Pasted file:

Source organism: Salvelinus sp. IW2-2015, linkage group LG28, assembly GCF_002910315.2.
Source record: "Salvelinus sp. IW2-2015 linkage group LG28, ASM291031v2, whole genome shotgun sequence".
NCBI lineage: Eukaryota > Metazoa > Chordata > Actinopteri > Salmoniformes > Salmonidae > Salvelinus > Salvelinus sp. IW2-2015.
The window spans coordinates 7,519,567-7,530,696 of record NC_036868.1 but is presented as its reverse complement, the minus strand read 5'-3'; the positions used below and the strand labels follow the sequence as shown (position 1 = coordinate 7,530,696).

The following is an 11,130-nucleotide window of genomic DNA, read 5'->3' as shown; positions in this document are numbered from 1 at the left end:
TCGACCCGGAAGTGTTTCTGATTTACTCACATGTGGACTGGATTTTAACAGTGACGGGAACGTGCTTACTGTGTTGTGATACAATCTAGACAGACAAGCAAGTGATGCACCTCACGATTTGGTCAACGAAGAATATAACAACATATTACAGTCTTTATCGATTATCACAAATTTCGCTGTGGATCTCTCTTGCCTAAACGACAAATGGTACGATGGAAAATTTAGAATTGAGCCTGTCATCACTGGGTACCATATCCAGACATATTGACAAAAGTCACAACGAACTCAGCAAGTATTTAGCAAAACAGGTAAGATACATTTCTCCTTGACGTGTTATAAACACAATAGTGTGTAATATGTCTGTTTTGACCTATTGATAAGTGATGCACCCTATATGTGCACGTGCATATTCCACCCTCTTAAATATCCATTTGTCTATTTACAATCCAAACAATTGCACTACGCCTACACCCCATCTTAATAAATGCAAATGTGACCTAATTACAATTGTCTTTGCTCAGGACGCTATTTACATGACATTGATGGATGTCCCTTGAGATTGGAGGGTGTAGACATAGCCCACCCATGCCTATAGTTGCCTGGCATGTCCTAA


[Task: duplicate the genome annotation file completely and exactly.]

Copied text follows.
Source organism: Salvelinus sp. IW2-2015, linkage group LG28, assembly GCF_002910315.2.
Source record: "Salvelinus sp. IW2-2015 linkage group LG28, ASM291031v2, whole genome shotgun sequence".
NCBI lineage: Eukaryota > Metazoa > Chordata > Actinopteri > Salmoniformes > Salmonidae > Salvelinus > Salvelinus sp. IW2-2015.
The window spans coordinates 7,519,567-7,530,696 of record NC_036868.1 but is presented as its reverse complement, the minus strand read 5'-3'; the positions used below and the strand labels follow the sequence as shown (position 1 = coordinate 7,530,696).

The following is an 11,130-nucleotide window of genomic DNA, read 5'->3' as shown; positions in this document are numbered from 1 at the left end:
TCGACCCGGAAGTGTTTCTGATTTACTCACATGTGGACTGGATTTTAACAGTGACGGGAACGTGCTTACTGTGTTGTGATACAATCTAGACAGACAAGCAAGTGATGCACCTCACGATTTGGTCAACGAAGAATATAACAACATATTACAGTCTTTATCGATTATCACAAATTTCGCTGTGGATCTCTCTTGCCTAAACGACAAATGGTACGATGGAAAATTTAGAATTGAGCCTGTCATCACTGGGTACCATATCCAGACATATTGACAAAAGTCACAACGAACTCAGCAAGTATTTAGCAAAACAGGTAAGATACATTTCTCCTTGACGTGTTATAAACACAATAGTGTGTAATATGTCTGTTTTGACCTATTGATAAGTGATGCACCCTATATGTGCACGTGCATATTCCACCCTCTTAAATATCCATTTGTCTATTTACAATCCAAACAATTGCACTACGCCTACACCCCATCTTAATAAATGCAAATGTGACCTAATTACAATTGTCTTTGCTCAGGACGCTATTTACATGACATTGATGGATGTCCCTTGAGATTGGAGGGTGTAGACATAGCCCACCCATGCCTATAGTTGCCTGGCATGTCCTAA